The CIO’s New Job Description

How to remain relevant in the New Digital Organization.

IT used to be the sole domain of the CIO.

Today, the CIO is just one of many stakeholders. The IT function is now so broadly distributed throughout the organization, and digital technology is so ingrained in both development and delivery of products and services, that every company is a de facto software company. The CEO is the main IT stakeholder! In addition, most firms have a Chief Digital Officer and Chief Innovation Officer alongside the CIO.

The technology function still falls under the CIO mandate. But it is a different kind of technology—more democratized and distributed, more flexible and agile, often virtual not static. The CIO was once the builder and implementer of time-tested IT systems from proven vendors; today, the CIO needs to be a champion of innovation and experimentation. Once comfortable with quarterly or annual releases, the CIO must now demand daily releases. Equally vexing to a traditional CIO used to driving the bus, business impact and problem solving are driving the application of technology and algorithms. The IT silo has been cracked open.

Digitization creates/changes executive positions, each with its own agenda and budget:

  • Chief Digital Officer
  • Chief Innovation Officer
  • Chief Science Officer
  • Chief Data Officer
Where do these new roles leave the CIO? To stave off marginalization, today’s CIO must morph into tomorrow’s CIO.

Where do these new roles leave the CIO? There is a big risk that the CIO will become marginalized as the “pipe provider”—treated as Chief Technology Officer instead of Chief Information Officer—and perceived as stalling instead of driving progress, the bastion of “old guard” legacy technology. Or, the CEO may opt for a second “fast IT” CIO to focus on digital technology. To stave off marginalization, today’s CIO must morph into tomorrow’s CIO.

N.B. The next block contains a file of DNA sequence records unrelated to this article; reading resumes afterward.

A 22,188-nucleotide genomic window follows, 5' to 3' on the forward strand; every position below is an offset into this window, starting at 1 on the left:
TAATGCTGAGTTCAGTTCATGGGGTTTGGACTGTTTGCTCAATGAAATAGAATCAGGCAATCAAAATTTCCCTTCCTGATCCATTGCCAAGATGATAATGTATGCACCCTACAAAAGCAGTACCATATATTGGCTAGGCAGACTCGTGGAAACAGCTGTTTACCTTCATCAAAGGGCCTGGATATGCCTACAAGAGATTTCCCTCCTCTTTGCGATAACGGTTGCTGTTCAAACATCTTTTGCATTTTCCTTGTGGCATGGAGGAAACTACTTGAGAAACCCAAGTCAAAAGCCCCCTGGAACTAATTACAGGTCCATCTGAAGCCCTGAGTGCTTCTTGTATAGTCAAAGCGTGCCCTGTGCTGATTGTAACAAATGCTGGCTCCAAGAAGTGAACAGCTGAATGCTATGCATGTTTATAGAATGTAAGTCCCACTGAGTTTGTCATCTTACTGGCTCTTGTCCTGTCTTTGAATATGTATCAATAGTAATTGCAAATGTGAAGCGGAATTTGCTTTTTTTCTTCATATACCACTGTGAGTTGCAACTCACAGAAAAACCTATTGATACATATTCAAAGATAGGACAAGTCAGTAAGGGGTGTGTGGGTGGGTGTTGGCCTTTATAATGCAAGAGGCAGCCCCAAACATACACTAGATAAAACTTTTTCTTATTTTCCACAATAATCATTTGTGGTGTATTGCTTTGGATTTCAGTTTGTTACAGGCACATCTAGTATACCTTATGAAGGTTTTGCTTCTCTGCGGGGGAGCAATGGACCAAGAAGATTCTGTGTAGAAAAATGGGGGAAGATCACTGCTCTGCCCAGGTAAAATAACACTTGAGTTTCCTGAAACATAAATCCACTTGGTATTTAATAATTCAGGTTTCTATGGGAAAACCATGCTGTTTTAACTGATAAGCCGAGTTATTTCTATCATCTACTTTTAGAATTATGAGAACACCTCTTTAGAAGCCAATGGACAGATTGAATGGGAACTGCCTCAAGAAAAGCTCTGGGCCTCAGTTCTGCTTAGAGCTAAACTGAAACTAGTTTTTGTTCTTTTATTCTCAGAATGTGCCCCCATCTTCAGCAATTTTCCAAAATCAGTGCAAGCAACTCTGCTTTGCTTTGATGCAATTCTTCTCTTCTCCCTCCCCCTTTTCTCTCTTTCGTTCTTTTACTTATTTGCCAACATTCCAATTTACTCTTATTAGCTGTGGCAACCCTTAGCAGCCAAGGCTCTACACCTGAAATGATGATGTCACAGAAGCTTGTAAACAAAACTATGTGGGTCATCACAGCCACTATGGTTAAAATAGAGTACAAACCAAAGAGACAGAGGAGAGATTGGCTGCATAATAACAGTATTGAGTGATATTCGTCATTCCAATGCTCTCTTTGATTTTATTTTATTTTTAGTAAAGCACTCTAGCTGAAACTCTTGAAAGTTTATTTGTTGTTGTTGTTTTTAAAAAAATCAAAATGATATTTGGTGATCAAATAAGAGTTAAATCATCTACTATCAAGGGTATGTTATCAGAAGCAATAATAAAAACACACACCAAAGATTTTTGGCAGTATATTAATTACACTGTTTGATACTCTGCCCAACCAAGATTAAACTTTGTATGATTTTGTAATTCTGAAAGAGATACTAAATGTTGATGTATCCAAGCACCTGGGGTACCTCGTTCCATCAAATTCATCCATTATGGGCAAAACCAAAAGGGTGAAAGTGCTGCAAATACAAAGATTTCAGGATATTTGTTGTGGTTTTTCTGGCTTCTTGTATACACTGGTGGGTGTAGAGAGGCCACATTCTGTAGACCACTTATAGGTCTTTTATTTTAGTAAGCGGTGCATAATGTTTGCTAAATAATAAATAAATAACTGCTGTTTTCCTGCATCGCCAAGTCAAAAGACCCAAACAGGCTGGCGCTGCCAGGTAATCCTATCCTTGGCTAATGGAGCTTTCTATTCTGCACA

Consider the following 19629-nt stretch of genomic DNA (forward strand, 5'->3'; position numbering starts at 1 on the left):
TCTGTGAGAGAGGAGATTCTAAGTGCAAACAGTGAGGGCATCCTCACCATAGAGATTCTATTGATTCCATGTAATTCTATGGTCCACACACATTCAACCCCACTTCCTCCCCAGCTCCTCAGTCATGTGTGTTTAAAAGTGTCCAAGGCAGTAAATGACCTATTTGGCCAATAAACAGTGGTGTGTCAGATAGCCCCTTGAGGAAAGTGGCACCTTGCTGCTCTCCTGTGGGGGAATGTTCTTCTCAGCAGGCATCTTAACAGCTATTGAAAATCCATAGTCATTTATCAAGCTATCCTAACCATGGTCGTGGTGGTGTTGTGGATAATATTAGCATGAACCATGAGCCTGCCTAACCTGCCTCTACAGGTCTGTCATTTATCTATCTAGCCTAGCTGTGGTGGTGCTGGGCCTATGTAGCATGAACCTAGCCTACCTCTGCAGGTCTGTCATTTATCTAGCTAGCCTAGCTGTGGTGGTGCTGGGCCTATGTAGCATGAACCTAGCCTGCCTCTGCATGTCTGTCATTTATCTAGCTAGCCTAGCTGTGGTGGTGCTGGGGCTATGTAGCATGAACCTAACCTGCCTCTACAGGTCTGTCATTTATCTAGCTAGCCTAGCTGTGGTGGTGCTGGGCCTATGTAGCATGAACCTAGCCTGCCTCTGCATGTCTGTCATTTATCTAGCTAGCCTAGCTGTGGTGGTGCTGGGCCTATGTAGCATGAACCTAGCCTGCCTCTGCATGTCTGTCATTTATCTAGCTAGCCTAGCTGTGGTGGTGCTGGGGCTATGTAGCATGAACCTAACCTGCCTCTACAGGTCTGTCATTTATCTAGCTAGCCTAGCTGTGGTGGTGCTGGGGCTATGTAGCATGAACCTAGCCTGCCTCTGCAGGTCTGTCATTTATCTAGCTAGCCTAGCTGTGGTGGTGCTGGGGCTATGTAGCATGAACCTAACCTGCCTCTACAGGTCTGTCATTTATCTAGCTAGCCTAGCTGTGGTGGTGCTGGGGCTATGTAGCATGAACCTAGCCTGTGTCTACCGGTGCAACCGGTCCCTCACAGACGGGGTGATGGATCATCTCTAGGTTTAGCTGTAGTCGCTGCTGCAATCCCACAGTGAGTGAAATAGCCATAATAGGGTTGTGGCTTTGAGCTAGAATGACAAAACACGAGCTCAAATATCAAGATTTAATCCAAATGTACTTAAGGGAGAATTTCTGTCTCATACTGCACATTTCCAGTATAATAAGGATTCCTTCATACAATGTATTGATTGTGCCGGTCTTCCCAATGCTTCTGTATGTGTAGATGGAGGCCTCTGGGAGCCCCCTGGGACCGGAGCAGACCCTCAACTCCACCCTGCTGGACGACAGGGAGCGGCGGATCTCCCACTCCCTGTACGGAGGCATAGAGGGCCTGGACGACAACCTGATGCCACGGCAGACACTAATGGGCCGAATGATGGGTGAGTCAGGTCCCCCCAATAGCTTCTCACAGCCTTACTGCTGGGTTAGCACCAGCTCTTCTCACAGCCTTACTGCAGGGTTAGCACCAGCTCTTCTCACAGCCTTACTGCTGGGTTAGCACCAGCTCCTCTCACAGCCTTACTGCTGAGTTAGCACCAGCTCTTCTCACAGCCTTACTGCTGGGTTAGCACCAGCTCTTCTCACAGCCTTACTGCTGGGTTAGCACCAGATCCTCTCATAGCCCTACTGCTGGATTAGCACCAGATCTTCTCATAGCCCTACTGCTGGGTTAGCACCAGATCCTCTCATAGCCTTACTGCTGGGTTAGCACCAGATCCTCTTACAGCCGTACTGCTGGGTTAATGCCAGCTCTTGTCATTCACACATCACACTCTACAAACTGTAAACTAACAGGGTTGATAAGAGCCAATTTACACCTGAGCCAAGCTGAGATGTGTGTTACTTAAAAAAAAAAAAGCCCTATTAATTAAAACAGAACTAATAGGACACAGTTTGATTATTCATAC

Under a new digital governance model, which looks to converge old and new technology infrastructure to allow for agile innovation and product delivery, the CIO needs to operate in multiple dimensions (architecture, portfolio, budget) along multiple time horizons (decoupling in the near term to build the digital stack, transforming over time the legacy system). The end goal is to unite fast and slow, new and old, into “One IT.” 

Before 2000, IT planned, built, and ran all IT infrastructure, developing each application separately. After 2000, IT planned, built, and ran all infrastructure, but in a centralized fashion. Today, the new digital IT organization plans, builds and runs separate products in different domains. 

While IT is responsible for product architecture, it is the product and business owners who launch and manage the digital product portfolio. No longer does the business spec what it wants and hand off to IT for design and development; the design and development happens concurrently within one integrated team, with little window between the business and technology functions. This blended approach to development is perhaps the biggest IT paradigm shift. 

If the CIO resists these tectonic shifts, and attempts to remain master of a siloed IT function, his or her relevance in the organization will be dramatically reduced. Others, such as the Chief Digital Officer or external providers, will take over to rebuild the infrastructure and the organization.